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RE: What Is In The L-1011 Name...?

Thu Nov 07, 2013 3:00 am

Quoting L-188 (Reply 2):
its just the way that Lockheed tended to number their civilian aircraft.

Where Boeing would go and add 'dash' numbers to the end of the aircraft name for each successive variation, (737-100, 737-200, 737-300 ad nausum). Lockheed on the other had would put them on the front of the aircraft type. That is why the L-748 Constellation is and earlier version of the L-1048. The are the seventh and tenth models respectively.

My username is the Lockheed L-188 Electra. Basicly it is the first series of the 88th model. If Lockheed had developed an updated version (they didn't to our collective loss IMHO) it would have been the L-288.

And keep in mind this is a guideline. There is the long range L-1011-500 and of course the civilian Herks are L-100-10 or 20 or 30 depending on length.

When Lockheed first designed the JetStar, it was known as a L-329 powered by 2 Bristol Siddley Orpheus engines, but the 4 engine production version is known as a L-1329 following what you said about upping the numbers for later versions.

But Lockheed followed Boeing’s designation system with the later JetStar’s, the first production version powered by the P&W JT12-6A engines is known as the L-1329-23, when Lockheed upgraded the JetStar with the more powerful JT12-8A engines, it was known as the L-1329-24, and when Lockheed came out with the last version, the JetStar II with the TFE-731 fan engines, it was known as a L-1329-25.

JetStar
 
dtw9
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RE: What Is In The L-1011 Name...?

Thu Nov 07, 2013 4:02 am

Quoting prebennorholm (Reply 23):
Also the zero in L-049 puzzles me.

The L-049 was origianlly the Model 49 but in order to keep continuity with further developed models the designation was changed to the L-049. Hence the L-049, L-149,L-249 and so forth up to the L-1649.
 
nomadic
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RE: What Is In The L-1011 Name...?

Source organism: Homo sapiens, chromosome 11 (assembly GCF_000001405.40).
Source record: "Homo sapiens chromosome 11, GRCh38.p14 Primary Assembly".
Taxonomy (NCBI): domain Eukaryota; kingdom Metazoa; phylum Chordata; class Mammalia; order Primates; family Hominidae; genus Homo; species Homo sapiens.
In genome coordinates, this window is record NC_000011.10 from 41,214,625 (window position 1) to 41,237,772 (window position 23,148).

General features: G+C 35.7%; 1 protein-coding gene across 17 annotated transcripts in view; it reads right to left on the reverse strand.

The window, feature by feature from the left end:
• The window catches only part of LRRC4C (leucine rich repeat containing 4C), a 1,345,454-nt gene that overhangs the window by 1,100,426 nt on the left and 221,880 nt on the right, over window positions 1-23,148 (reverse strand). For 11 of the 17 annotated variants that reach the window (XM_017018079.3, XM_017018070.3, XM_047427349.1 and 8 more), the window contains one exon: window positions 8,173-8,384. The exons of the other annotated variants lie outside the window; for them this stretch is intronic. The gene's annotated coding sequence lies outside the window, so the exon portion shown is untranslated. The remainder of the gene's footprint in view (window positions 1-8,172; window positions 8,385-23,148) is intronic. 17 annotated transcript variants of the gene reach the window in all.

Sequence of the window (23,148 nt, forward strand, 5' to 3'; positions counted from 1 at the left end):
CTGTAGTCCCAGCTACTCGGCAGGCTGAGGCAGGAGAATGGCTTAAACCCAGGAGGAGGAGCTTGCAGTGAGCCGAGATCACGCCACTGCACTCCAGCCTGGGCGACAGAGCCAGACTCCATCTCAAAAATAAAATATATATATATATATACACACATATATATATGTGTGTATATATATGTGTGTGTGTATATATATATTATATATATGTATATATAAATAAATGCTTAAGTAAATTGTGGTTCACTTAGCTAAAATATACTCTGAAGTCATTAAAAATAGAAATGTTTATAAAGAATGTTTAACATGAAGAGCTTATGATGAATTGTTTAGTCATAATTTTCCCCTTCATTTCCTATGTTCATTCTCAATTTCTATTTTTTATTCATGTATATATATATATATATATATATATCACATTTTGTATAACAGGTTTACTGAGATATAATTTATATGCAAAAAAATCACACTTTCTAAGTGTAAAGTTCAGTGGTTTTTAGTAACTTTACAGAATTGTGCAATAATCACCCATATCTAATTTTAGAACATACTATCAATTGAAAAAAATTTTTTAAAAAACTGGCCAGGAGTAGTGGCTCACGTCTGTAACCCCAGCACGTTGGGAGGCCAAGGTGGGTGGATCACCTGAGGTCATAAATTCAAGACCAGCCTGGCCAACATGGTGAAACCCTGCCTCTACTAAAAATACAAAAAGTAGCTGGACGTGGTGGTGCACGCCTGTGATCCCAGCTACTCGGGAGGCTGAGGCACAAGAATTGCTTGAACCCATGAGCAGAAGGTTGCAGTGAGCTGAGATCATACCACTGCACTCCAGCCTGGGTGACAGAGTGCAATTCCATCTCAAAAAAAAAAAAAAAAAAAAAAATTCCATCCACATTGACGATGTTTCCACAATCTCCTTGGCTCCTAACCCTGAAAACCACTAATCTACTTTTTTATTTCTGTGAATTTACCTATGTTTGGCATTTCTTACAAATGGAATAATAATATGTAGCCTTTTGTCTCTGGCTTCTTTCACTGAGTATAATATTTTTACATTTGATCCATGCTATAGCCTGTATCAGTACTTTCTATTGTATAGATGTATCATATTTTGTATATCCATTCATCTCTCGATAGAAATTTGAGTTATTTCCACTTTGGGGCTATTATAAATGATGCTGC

Thu Nov 07, 2013 11:15 pm

Quoting Rara (Reply 8):
As far I remember, the name L1011 was never in common use in Germany. We always referred to it as the Tristar (pronounced Tree-star ).

TWA was just the opposite. They never called it the Tristar but always refered to the aircraft as L-1011 in their advertising, timetables, etc and even the company newsletter. For a time large red characters 'L-1011' were painted on either side of the center engine.
 
cptkrell
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RE: What Is In The L-1011 Name...?

Fri Nov 08, 2013 12:52 am

Quoting DTWPurserBoy (Reply 4):
Of course most a.netters know the vernacular name for the venerable 1011 was the "Tristar", a name chosen during a contest for Lockheed employees in keeping with their tradition of naming aircraft types after parts of the solar system. At DL they had the irreverent name of "Tritanic."

"Star" had been part of the Lockheed naming for a bit. That the a/c was tri-engine and Star included it probably made perfect marketing sense irrespective of a vote. I think it's cool, anyway.

Quoting dtw9 (Reply 26):
The L-049 was origianlly the Model 49 but in order to keep continuity with further developed models the designation was changed to the L-049. Hence the L-049, L-149,L-249 and so forth up to the L-1649.

I'm thinking for Connies, you mean 049, then 649 up to the 1649 (minus a few preceding numbers). Back to the name, not the number, the 1649 was marketed as the "Starliner" (although Lufthansa dubbed theirs as the "Super Star" and Air France the "Super Starliner". Marketing-types had their say, even back then (remember the DC-7C being marketed as the "Seven Seas"? Nice play on pronunciations, no). But the name "Star" was not uncommon at Lockheed.

Back to referencing 1011 names, EAL marketed their L-1011s as "Whisperjets", a real oxymoron, but I think the term carried over to at least some other jets in the fleet. Some sick-types started calling them "swamp buggies" after MIA. 409.

Quoting zippyjet (Reply 22):
And while I'm at it imagine an airliner conceived in the 1950's called the Jetsel (Edsel refference) or a 1950's bird called the Trojanaier!

Off-thread, but I remember being involved in the Ford Granada design program a million years ago. FoMoCo marketing was fooling with a "new" computer system to help name the yet-approved car. The marketers wanted a name that suggested "strong, quality-built, respected (read German engineering at the time)", and on. The computer spit out "Bismark". best regards...jack